Trident Contract Management Blog


Working with the Big O – Centralize Your Contracts and License Data

Posted on by Brett Armstrong

mp900341902.jpegOracle is often portrayed as the big bully on the block. Difficult to work with, your contacts never remain the same, there are hidden layers of “approvers” for any deal negotiation with your sales representative, and their pricing model is complex and nontransparent. But, don’t forget that Oracle provides powerful tools in terms of database, ERP, and other applications and they are acquiring new companies with strong technology all the time (there is a reason why your company has invested significant resources into Oracle). Oracle is not going away so it is best to prepare to work with them for many years to come.

Here are the steps to begin managing your Oracle licensing compliance and managing your Oracle relationship:

1. Identify all the Oracle licenses your organization owns.  Gather all purchased license history. Specifically, collect all original order documents and signed agreements with Oracle. Go to your file cabinets, check your shared drives, and try to find someone at Oracle to help you get some of the documents you are missing. It has been our experience that Oracle will often find some (but rarely all) the pertinent documents.  (Remember it is your responsibility not Oracle’s to keep track of your order documents and agreements.)

Going forward, your organization should capture all the necessary the information at the time of purchase and make it readily available to your IT staff and the team you are putting together to work with Oracle.

2. Create a purchasing spreadsheet; or better yet, start populating this information into a central repository to enhance the active license management of your Oracle environment.

Centralizing this information provides several benefits, including:
a. A single source of license information, contracts, order documents, SLAs, and related purchase orders;
b. A reduction of lost licenses that are bought but not in production;
c. The ability to identify and deploy old licenses at locations or for functions that do not require the latest version;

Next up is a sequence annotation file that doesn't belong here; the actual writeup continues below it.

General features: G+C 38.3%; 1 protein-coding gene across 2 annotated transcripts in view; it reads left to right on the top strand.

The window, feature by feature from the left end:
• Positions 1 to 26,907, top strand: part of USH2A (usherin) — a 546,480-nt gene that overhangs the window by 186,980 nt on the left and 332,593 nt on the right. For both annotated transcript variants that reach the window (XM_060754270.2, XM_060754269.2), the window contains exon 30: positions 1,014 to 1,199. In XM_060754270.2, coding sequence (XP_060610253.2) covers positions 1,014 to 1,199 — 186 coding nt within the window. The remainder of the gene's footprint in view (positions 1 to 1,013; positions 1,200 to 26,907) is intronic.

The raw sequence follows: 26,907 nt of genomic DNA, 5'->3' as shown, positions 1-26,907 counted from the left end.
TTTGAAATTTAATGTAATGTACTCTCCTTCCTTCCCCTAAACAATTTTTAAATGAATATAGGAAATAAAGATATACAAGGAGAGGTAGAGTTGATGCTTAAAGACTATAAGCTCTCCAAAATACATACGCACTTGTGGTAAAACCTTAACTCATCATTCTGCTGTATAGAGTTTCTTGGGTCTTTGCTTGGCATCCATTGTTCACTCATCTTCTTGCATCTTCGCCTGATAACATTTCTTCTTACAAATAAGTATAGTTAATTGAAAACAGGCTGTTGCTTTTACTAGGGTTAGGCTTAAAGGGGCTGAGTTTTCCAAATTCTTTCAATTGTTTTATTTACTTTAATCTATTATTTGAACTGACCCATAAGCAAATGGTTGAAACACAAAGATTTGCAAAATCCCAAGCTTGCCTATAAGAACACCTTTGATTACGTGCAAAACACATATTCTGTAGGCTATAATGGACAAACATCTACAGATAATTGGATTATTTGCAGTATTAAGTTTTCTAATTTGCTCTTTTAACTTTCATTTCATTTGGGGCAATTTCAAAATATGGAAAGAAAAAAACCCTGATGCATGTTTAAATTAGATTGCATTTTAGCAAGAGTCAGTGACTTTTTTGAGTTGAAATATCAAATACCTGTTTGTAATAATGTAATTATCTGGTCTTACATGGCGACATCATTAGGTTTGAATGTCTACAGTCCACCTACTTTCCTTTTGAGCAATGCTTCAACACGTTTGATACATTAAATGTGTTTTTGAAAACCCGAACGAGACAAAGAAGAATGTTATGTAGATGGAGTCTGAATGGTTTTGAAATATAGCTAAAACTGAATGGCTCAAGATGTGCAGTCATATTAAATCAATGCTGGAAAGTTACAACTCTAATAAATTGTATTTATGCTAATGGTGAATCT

d. Purchase updates for existing licenses rather than purchasing a new full license; and
e. Allow you to create a pool of licenses that are owned but not deployed.

3. Identify the entitlements associated with these licenses. What are your rights and restrictions for each license? Do not assume that an email or conversation with the sales representative is correct or enforceable. Stated another way – never assume a license usage right.

4. Identify your current license inventory, including where and how it is deployed. Collect data that includes license usage, underlying hardware architecture and supported application(s) usage. Identify the usage metrics from the purchasing data collected earlier to determine the specific usage data to collect. For example, with Oracle Database you will need to work with the DBA personnel to determine the optimal way to identify these details. Measurement must be taken during a period of maximum usage (“high water mark”). The high water mark is not an average of the count taken during the measurement period, but rather the highest number of concurrent devices measured during the period. Measurements should be taken at peak usage levels to account for seasonal, or cyclical fluctuations.

5. Match your owned licenses (with identified entitlements) to your deployed count or inventory to confirm that each license in use is purchased and that its entitlements match its current and expected use. Are you using the licenses you bought? Are you using the licenses in the correct manner based on the entitlements?

6. Determine whether you are essentially in compliance right now. In other words, determine the adequacy of your owned licenses in use. (This step should be completed more than once a year.)

7. Set your short and long term goals and vision for your Oracle environment.

8. Determine if your existing license mix meets your needs for the foreseeable future by comparing expected usage against the usage metrics or the usage rights/restrictions set by Oracle.

With your desired outcomes identified and proper information at hand, you are ready to map out a successful strategy for working with Oracle.  Feel free to connect with Trident (tsteiner@ or 608-276-1909) if you need help figuring out where to start or help defining your options and achievable outcomes with Oracle.

Biting the Binary Tongue

Posted on by Temple Sutfin